A Picture Is Worth A Thousand Words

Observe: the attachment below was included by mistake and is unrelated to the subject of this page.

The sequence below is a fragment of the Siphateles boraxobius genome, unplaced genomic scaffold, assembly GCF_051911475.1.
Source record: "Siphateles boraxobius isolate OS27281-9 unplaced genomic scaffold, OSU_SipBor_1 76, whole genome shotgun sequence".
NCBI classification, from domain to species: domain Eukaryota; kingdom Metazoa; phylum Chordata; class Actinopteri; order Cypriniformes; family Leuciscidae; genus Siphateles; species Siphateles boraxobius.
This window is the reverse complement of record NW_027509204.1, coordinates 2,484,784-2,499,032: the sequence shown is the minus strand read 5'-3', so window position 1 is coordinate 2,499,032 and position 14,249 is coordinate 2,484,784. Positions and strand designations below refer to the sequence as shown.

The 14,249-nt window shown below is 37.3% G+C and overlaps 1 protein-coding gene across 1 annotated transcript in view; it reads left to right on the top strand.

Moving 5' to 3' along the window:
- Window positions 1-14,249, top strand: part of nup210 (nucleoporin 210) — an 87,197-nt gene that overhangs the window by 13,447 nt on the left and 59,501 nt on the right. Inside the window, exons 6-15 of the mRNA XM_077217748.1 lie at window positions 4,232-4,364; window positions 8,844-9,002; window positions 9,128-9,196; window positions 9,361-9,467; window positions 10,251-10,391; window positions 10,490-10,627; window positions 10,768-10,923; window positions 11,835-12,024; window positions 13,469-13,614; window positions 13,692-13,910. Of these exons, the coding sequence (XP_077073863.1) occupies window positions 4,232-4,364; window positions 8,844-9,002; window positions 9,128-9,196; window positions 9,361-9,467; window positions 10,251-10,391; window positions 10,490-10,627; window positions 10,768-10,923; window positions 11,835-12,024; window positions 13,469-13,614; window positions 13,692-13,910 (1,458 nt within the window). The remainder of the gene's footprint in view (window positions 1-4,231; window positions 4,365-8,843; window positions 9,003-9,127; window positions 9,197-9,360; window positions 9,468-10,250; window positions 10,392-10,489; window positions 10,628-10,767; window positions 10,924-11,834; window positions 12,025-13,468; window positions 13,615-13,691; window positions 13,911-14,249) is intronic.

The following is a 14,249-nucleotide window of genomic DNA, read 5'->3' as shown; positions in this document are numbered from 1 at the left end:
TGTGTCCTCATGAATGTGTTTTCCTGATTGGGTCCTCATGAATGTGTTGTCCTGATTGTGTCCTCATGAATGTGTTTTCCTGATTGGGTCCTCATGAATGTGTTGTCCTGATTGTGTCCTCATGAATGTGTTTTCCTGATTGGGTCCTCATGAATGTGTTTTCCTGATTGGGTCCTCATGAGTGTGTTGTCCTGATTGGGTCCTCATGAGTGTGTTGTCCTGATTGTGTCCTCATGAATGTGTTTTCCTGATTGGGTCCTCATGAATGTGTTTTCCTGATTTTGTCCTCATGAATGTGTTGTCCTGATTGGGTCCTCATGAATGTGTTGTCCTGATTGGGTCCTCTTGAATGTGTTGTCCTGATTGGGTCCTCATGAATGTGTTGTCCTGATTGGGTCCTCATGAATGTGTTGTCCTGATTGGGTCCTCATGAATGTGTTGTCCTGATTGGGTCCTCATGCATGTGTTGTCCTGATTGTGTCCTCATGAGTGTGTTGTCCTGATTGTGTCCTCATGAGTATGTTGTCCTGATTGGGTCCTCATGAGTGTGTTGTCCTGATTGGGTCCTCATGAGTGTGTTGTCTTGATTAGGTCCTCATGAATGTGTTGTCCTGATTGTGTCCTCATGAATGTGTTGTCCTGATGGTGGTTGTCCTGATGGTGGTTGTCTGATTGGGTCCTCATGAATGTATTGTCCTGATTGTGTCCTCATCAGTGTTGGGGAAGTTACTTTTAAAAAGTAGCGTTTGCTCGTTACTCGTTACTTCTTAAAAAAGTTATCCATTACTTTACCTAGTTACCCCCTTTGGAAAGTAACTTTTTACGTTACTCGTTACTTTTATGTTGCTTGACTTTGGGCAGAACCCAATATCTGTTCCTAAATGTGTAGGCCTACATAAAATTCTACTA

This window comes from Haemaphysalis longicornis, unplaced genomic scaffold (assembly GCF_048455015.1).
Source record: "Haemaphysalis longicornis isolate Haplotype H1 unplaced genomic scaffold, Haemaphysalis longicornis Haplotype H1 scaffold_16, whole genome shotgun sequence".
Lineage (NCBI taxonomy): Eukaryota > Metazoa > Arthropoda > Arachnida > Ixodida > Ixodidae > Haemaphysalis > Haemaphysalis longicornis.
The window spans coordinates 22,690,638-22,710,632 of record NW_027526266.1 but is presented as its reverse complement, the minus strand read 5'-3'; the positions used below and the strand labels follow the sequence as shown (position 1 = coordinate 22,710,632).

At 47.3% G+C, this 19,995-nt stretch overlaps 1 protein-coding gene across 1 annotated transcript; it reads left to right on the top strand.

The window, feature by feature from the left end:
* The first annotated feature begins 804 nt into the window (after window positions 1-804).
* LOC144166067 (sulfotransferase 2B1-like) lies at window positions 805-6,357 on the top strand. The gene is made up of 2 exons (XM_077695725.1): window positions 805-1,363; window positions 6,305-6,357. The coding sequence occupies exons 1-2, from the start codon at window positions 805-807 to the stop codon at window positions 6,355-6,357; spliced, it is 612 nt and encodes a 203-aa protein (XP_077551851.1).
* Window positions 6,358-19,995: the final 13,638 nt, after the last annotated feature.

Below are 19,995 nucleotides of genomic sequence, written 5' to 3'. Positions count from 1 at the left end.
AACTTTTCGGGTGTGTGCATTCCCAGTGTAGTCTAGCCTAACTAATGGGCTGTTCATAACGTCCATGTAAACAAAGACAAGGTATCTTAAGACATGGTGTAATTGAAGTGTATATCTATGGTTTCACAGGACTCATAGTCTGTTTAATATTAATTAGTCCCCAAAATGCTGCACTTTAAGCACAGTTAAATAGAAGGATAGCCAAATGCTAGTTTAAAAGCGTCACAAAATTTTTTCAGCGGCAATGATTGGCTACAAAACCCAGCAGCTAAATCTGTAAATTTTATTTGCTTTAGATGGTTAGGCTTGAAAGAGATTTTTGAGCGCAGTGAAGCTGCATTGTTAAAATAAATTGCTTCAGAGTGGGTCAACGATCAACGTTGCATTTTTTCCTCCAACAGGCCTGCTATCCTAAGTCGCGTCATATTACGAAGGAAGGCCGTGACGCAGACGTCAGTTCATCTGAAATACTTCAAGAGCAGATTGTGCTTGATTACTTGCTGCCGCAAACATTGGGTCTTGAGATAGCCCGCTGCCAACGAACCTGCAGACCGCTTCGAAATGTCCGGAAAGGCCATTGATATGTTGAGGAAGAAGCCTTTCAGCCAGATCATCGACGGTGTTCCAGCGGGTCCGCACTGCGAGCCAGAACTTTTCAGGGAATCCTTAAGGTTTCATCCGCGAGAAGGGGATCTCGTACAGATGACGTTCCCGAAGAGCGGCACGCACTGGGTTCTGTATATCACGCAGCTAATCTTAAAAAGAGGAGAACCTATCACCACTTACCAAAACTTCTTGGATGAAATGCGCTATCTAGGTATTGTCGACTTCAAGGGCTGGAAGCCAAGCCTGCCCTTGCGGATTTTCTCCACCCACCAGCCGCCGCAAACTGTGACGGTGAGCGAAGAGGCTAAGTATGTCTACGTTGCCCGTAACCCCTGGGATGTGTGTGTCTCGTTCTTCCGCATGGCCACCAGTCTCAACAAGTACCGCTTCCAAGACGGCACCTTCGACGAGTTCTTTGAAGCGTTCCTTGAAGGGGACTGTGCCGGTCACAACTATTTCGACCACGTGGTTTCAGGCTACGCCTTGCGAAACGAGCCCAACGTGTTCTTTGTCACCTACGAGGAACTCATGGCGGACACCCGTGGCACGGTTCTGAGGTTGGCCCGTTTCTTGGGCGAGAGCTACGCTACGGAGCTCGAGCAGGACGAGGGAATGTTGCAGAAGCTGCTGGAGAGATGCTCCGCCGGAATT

When you have a back injury especially a herniated/slipped disc, the doctors recommend flexion and extension. The two exercises that are used for this are typically flexion while sitting (shown above), and standing in extension (see below). To perform flexion while sitting sit up straight and then proceed to fold at the hips going down until your chest touches your knees, and return to the starting position. If you can reach this point you have reached your full range of motion, but if you cannot due to the injury go down as far as you can until you feel pain, and then go a little extra, then return to the starting position. This should be performed about 5 times per session, and at least 3 times a day. Next we have the extension, to perform this stand up straight, have your fingers pointing in toward your spine, and your thumbs on your hips, this acts as a fulcrum. Then you want to inhale so your diaphram expands protecting your spine and lean backwards. This exercise can be performed anywhere all throughout the day. Again regarding pain go till you feel the pain and then a little extra this will help you regain your range of motion and the pain will go away. I’ve found that once you’ve regained your full range of motion without pain or if you wanted to incorporate one exercise to replace the two, the kettlebell swing will do the trick. This exercise will help to maintain mobility, keep you pain free, and increase strength. How? As you can see it puts you into flexion (see below) with the back swing, then on the top you have extension. Even if you do not have a back problem this will still be beneficial, and build your erector spinae, hamstrings, and latissimus dorsi aside from that it will strengthen your grip, especially if your using a heavier bell. Why? Your muscles have to be able to withstand the force imposed on them. With the swing at the top of the movement the trajectory of the kettlebell causes your lats and forearms to engage to prevent the bell from either flying out of your hands or pulling on your shoulder joint. If that happens your training will come to a serious halt. So if your muscles are not use to this ballistic movement and stress, make sure you actively concentrate on engaging your lats. Disclaimer: In some cases, exercises may be dangerous. Always check with your doctor or health practitioner before engaging in any activity. LionStrength Fitness is not responsible for any damage and or injury that may occur.